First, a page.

Community Leaders Reject Dramatically Scaled-Back Plans for 7th and R
In 2007, it looked like two long-debated empty lots right next to the Shaw metro station could finally see some action, as the city pulled together a deal with developers and anchor tenant Radio One to build offices on one plot and affordable housing on the other.
Three years later, the office project—also known as Parcel 33—has died and been reborn, as the United Negro College Fund stepped in after Radio One backed out. But the other empty lot, known as Parcel 42, has lain fallow. Parcel 42 Partners, a group composed of Metamorphosis Development Group, Metro Partners, and Sunrise Development Corporation, originally agreed to build 94 units of rental housing priced in tiers below 50 percent of area median income, along with a few thousand square feet of retail, with the District kicking in $11.5 million of the $28 million budget.
Then…nothing. The Deputy Mayor for Planning and Development’s page for the project still says the project will break ground in winter 2009. That’s obviously not happening, and now the city and the developer have drastically scaled back their plan: Five floors instead of eight, 52 apartments instead of 94, 7,000 square feet of retail space instead of 7,600.
“Those requirements were going to relaxed in order to get the project built,” said Ward 2 Councilmember Jack Evans at a recent community meeting.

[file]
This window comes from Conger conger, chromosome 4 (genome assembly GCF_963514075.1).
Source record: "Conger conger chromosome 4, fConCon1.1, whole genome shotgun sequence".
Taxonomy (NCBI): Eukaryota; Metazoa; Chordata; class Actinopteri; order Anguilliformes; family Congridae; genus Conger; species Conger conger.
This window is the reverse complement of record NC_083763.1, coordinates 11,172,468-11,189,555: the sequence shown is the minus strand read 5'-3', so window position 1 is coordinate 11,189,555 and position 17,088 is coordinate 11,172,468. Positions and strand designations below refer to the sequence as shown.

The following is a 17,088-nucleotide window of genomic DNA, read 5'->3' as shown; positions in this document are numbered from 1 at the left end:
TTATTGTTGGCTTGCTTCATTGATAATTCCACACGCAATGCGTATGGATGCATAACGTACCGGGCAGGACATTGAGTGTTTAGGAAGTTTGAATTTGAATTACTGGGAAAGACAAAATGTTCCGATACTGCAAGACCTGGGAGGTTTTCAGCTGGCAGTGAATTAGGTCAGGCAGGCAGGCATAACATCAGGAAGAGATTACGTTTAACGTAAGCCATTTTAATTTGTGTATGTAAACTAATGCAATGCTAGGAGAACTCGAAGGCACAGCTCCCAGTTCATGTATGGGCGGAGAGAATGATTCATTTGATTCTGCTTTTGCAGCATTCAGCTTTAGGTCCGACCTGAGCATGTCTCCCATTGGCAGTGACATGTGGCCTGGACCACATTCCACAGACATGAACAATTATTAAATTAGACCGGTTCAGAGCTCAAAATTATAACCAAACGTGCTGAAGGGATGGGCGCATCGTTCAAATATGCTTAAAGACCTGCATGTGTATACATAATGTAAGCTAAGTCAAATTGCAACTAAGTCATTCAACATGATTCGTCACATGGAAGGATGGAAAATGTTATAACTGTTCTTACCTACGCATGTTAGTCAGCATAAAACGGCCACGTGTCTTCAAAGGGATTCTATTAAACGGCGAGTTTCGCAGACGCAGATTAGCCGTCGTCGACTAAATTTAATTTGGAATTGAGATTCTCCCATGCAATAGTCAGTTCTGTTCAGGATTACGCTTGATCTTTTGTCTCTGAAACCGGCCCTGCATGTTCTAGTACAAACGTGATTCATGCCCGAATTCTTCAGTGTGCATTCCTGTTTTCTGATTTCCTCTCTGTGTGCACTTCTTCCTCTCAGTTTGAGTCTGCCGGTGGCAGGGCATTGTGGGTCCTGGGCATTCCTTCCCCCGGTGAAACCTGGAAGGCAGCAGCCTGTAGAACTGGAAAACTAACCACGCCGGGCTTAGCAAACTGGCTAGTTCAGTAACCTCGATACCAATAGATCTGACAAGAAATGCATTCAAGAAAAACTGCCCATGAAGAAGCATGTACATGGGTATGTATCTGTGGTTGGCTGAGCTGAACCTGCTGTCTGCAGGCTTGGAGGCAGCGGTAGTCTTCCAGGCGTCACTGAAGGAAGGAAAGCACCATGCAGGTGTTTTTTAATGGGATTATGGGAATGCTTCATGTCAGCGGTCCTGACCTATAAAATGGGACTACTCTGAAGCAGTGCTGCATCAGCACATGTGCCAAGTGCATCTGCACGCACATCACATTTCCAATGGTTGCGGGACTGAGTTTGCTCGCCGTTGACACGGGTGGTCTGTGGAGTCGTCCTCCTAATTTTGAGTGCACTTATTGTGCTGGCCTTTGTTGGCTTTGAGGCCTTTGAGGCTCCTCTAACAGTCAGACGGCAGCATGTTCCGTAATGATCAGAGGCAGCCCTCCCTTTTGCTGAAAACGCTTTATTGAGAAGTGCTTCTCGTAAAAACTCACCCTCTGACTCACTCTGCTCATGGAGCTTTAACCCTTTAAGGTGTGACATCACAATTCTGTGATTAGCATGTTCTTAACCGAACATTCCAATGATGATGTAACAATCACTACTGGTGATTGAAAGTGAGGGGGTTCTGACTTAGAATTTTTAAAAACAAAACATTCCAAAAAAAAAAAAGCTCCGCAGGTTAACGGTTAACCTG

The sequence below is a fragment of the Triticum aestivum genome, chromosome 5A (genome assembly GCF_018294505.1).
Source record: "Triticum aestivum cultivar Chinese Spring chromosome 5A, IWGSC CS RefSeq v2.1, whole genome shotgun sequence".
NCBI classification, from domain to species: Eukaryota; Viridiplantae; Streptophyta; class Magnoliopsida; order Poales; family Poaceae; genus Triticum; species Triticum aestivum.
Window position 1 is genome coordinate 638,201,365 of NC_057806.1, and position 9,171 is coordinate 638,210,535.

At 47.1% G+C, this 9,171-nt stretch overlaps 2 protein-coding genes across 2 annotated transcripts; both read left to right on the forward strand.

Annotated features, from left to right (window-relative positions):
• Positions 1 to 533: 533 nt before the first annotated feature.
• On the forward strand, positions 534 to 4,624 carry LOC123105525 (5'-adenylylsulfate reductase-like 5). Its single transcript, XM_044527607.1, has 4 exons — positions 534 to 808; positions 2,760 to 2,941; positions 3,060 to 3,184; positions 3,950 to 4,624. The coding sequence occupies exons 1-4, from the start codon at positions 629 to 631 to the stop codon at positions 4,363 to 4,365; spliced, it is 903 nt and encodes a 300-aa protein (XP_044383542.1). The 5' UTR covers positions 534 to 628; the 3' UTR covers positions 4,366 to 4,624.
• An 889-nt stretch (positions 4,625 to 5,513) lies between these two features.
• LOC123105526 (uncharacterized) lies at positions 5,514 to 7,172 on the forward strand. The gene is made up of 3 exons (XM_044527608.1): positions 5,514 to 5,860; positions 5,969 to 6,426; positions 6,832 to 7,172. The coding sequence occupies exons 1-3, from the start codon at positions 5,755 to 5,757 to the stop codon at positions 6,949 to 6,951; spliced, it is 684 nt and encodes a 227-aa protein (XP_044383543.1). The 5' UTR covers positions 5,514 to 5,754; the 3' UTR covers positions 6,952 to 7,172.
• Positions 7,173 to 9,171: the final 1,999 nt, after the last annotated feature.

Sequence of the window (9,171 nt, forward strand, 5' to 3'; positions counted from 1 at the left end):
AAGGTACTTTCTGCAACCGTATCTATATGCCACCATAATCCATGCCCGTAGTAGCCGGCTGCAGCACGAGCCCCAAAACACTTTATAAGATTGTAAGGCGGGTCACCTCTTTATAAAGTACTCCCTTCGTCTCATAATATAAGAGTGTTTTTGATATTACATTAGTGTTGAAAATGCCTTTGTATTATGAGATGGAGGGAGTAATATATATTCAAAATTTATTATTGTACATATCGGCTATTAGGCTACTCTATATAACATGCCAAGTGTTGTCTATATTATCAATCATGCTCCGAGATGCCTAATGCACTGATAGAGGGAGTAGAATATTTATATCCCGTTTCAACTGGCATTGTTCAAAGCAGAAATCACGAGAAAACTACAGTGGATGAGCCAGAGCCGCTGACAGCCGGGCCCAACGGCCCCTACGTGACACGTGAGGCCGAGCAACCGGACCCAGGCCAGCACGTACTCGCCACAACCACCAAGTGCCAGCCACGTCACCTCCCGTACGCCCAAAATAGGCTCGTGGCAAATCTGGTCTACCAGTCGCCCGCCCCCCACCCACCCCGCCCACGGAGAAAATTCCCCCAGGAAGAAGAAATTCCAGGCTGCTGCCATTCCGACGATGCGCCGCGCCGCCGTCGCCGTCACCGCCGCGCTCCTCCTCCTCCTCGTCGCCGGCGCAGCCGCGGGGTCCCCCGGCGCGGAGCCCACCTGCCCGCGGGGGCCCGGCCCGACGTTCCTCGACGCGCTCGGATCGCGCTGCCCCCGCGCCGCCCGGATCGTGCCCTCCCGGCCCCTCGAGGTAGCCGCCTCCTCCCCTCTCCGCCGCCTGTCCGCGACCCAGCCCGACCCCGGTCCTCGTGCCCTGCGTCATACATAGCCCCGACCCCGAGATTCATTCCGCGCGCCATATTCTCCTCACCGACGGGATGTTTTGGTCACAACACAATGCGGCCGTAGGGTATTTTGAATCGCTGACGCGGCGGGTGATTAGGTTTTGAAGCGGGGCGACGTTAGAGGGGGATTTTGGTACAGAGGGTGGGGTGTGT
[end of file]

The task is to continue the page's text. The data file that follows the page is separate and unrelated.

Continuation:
Importantly for the developer, it’s also now a matter-of-right development instead of a planned unit development, which shaves months and thousands of dollars off the approval process. And importantly for the District, the project would now require only $6.5 million in subsidies.
But it’s not good enough for the people who fought for years to get the bigger project. ANC 2C Commissioner Alex Padro tells Housing Complex that community leaders have unanimously declined to support the new plan.
“It really is such a dramatic scaling back from the original project,” he says, “that most of the community leaders feel comfortable waiting another decade if necessary for the market to bring us the kind of project that we thought we were going to get.”
As a compromise, Padro has proposed constructing the smaller building out of concrete, which would allow for expansion when more financing became available, along with more parking to accommodate an eventual addition. The developer ran the numbers and found that the alternative proposal would cost an extra $4 million, which they would look to the District to support. If not, it’s back to square one.
“If they don’t have community buy-in, they’re not gonna move on it,” Padro says. “It’s unfortunate that it’s come to this, but when you have a public asset that folks have been watching for so long, a prominent location, you don’t want to put something that’s going to be so underscaled and limited that people say, why did they build that there?”
The community organization OneDC, which backed Parcel 42 Partners and worked hard for the affordability levels outlined in a memorandum of understanding with the city and the developer, isn’t happy either. On July 10th, the group will be holding a
block party and political teach-in on the 600 block of S Street on the issue of affordable housing. Soon after, they’ll hold a more specific action to dramatize the Parcel 42 situation–details here, with time and location redacted–which they see as a broken promise.